How do you report on a sprawling child welfare system? This reporter offers a path.
(Photo by John Moore/Getty Images)
Reporting on child welfare often follows a predictable pattern.
News breaks of a horrific case of abuse and spurs intense media coverage. The child welfare agency in question comes under scrutiny, a few employees lose their jobs and then the attention fades — only for the cycle to repeat again next time. Center for Health Journalism director Michelle Levander calls it the “hamster wheel of investigating child welfare.”
“It’s kind of a pointless cycle that doesn’t often lead to much in in the way of change and doesn’t lead to a systemic analysis that can create accountability,” she told reporters taking part in the 2023 Data Fellowship in Los Angeles this week.
So, what might a more impactful model of reporting on child welfare look like? Kate Martin, who reported extensively on North Carolina’s deeply flawed child welfare system during her time at North Carolina Public Press, offers one compelling model of what accountability reporting on complex public agencies might look like. Martin, who will soon start a new job as data reporter at American Public Media, gave Fellows a quick primer on the child welfare beat, along with an insider’s look at how she reported the four stories that comprised her 2020 Data Fellowship series “Patchwork Protection.”
Patchwork is the operative word in North Carolina, where counties and their local departments of social services are in charge of child welfare decisions — a contrast with much of the country, where states run child welfare systems. As a result, there is a huge range of practices in the Tar Heel state, with some counties removing children from families at far higher rates than others. “Basically, every single county in North Carolina is its own little fiefdom, and as long as they follow state and federal laws, they can do basically whatever they want,” Martin said.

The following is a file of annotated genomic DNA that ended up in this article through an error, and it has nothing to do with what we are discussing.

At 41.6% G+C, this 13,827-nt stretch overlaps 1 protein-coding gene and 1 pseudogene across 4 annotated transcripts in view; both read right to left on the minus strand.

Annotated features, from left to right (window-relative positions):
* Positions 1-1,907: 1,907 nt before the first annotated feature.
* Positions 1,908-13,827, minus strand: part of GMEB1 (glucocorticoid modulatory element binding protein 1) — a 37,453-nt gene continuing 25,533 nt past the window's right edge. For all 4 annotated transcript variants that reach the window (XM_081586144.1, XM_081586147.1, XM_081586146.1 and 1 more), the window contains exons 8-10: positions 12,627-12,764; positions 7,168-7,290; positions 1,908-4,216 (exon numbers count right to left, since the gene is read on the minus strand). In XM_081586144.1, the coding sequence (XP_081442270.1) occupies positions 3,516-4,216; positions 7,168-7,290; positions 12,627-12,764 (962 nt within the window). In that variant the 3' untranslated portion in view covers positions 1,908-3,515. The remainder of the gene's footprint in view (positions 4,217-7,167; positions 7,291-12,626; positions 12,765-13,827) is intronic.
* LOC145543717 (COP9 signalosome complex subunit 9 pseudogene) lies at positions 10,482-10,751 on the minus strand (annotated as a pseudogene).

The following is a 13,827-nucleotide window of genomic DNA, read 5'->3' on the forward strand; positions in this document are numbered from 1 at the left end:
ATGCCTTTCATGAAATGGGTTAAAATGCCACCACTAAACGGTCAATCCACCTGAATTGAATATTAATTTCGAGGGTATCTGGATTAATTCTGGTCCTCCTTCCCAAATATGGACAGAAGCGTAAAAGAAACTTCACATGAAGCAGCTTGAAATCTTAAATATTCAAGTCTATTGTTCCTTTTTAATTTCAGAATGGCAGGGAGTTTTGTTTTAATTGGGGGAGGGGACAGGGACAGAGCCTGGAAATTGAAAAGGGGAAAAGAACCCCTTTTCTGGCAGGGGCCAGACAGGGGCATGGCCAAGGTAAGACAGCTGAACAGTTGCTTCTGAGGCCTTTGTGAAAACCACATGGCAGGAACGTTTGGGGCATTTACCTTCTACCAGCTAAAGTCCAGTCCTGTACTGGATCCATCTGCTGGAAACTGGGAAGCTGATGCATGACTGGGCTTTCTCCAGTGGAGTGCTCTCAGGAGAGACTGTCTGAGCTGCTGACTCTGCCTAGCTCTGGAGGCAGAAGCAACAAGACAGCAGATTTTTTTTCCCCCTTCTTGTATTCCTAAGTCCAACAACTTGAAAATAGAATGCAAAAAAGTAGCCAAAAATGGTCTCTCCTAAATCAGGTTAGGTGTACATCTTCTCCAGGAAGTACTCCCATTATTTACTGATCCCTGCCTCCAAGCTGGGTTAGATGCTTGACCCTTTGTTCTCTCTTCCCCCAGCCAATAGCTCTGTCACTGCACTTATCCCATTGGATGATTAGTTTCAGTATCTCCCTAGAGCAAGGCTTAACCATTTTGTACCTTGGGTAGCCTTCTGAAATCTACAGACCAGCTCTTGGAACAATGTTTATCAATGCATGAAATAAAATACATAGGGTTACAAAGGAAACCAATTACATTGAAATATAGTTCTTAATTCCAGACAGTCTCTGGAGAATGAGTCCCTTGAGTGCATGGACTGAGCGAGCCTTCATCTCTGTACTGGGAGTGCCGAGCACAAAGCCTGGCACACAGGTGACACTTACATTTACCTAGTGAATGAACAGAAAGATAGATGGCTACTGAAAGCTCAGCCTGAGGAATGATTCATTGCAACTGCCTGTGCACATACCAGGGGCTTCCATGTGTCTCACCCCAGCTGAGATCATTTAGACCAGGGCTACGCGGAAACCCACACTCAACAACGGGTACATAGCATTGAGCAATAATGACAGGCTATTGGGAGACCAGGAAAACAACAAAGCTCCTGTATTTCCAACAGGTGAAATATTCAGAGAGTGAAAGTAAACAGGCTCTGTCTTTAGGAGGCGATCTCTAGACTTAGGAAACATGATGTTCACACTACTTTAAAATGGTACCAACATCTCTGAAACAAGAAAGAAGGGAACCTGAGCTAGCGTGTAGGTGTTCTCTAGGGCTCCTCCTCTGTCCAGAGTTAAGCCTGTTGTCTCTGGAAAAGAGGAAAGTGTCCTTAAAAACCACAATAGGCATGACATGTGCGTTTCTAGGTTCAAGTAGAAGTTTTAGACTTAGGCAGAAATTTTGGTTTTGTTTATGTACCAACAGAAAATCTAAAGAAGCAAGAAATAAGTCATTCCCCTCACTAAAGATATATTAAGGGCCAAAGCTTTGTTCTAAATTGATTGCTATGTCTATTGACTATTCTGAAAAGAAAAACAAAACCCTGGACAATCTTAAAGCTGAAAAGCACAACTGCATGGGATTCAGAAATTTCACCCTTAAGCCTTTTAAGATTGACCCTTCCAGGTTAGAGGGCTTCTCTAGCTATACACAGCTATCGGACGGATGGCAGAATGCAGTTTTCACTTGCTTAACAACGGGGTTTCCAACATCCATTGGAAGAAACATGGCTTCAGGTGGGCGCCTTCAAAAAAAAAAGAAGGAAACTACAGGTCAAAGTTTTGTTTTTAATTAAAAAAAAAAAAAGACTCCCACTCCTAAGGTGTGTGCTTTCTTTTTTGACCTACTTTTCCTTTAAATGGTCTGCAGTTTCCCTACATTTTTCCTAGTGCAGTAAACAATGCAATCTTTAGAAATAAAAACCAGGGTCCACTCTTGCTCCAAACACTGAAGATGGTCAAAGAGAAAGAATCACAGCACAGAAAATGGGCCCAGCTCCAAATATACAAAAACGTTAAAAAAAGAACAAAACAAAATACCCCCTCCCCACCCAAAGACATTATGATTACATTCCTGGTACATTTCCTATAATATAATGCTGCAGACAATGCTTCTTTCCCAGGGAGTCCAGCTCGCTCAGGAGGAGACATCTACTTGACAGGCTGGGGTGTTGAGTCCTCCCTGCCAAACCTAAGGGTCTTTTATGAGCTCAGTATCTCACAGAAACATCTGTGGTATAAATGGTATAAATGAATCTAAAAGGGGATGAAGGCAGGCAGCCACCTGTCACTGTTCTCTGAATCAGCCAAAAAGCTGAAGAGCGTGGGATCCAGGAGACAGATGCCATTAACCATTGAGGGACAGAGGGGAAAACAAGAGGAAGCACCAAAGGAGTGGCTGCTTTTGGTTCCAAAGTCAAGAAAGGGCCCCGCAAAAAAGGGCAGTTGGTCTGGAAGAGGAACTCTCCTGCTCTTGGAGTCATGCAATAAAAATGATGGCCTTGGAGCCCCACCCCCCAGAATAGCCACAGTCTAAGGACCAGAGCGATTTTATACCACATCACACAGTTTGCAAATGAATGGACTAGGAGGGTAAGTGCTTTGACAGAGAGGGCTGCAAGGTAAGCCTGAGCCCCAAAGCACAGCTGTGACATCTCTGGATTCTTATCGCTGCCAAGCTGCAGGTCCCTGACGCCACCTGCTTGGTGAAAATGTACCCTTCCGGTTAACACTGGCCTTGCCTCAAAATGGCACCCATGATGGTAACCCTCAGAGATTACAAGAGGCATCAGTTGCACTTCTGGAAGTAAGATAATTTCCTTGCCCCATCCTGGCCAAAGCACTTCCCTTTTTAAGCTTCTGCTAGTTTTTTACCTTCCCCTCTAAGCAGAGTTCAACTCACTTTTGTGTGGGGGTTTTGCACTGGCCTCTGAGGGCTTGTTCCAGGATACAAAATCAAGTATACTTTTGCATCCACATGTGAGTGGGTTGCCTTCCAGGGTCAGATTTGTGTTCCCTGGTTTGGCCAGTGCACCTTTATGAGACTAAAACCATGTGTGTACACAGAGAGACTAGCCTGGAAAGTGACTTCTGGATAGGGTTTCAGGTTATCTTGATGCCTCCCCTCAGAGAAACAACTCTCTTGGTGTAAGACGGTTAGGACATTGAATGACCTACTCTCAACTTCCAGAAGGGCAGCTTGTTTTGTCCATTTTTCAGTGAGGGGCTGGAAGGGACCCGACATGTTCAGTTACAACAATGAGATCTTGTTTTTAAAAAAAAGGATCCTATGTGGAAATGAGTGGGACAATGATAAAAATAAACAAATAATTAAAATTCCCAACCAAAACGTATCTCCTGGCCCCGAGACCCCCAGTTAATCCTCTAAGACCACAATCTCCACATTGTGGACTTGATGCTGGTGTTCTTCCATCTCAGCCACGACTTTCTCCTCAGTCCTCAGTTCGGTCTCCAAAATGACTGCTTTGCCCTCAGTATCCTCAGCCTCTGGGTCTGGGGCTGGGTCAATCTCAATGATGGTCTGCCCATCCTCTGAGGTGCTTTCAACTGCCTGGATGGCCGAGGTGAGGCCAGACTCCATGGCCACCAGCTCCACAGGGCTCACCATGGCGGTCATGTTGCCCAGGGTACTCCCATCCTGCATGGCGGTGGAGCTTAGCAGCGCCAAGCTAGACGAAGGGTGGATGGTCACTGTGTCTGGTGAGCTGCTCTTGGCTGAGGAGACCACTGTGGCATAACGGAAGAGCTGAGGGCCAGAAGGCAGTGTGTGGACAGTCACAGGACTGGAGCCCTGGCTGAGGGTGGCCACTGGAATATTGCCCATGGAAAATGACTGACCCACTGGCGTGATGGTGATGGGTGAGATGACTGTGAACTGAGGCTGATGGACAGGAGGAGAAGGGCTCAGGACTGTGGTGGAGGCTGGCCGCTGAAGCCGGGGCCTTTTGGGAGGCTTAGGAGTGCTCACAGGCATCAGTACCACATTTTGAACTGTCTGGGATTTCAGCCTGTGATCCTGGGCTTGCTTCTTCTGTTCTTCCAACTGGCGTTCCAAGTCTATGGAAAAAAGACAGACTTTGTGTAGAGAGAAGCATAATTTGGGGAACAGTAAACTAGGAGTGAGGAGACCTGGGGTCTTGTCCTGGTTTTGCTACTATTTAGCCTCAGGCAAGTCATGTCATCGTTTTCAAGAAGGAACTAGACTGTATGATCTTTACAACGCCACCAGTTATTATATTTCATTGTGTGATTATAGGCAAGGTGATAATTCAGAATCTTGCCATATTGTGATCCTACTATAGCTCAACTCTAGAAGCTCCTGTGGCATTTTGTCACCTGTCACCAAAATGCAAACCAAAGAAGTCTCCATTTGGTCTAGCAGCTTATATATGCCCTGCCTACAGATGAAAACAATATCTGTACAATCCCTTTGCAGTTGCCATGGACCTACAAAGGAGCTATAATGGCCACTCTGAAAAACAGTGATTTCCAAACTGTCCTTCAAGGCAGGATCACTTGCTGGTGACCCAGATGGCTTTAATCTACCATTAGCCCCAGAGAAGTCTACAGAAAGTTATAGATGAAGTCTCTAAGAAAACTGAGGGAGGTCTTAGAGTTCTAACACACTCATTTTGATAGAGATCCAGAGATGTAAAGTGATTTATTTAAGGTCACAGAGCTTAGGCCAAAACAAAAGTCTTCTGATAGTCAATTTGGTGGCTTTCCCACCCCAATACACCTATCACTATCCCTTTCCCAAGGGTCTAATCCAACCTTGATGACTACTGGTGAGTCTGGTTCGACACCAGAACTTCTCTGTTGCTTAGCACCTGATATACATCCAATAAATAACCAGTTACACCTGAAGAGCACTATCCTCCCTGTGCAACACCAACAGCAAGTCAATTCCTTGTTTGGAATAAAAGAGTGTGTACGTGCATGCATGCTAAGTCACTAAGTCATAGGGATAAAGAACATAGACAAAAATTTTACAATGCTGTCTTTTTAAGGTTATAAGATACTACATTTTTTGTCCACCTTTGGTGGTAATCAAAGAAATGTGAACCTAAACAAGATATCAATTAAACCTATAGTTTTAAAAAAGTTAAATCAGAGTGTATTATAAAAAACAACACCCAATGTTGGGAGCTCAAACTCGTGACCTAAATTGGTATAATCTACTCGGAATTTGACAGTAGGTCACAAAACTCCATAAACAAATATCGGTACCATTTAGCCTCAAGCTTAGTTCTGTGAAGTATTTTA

She found that problems in county agencies stretched back decades, a state database to track kids often didn’t work and the state’s rural-urban divide put cash-strapped rural counties at a steep disadvantage when it came to recruiting and keeping experienced staff. Variability between counties posed real hurdles for families as well, with parents in rural areas contending with fewer job openings and long distances to travel to attend mandated drug or parenting classes or to find counseling for their kids.
For example, Martin pointed to the differences between urban Buncombe County, which offered drug court or treatment options to keep families intact, and rural Cherokee County, which took kids away from parents for drug use and offered no treatment options. Cherokee has the third highest rate of removing kids out of the state’s 100 counties, while Buncombe, which includes Asheville, is near the state average.
Records, data key to reporting on child welfare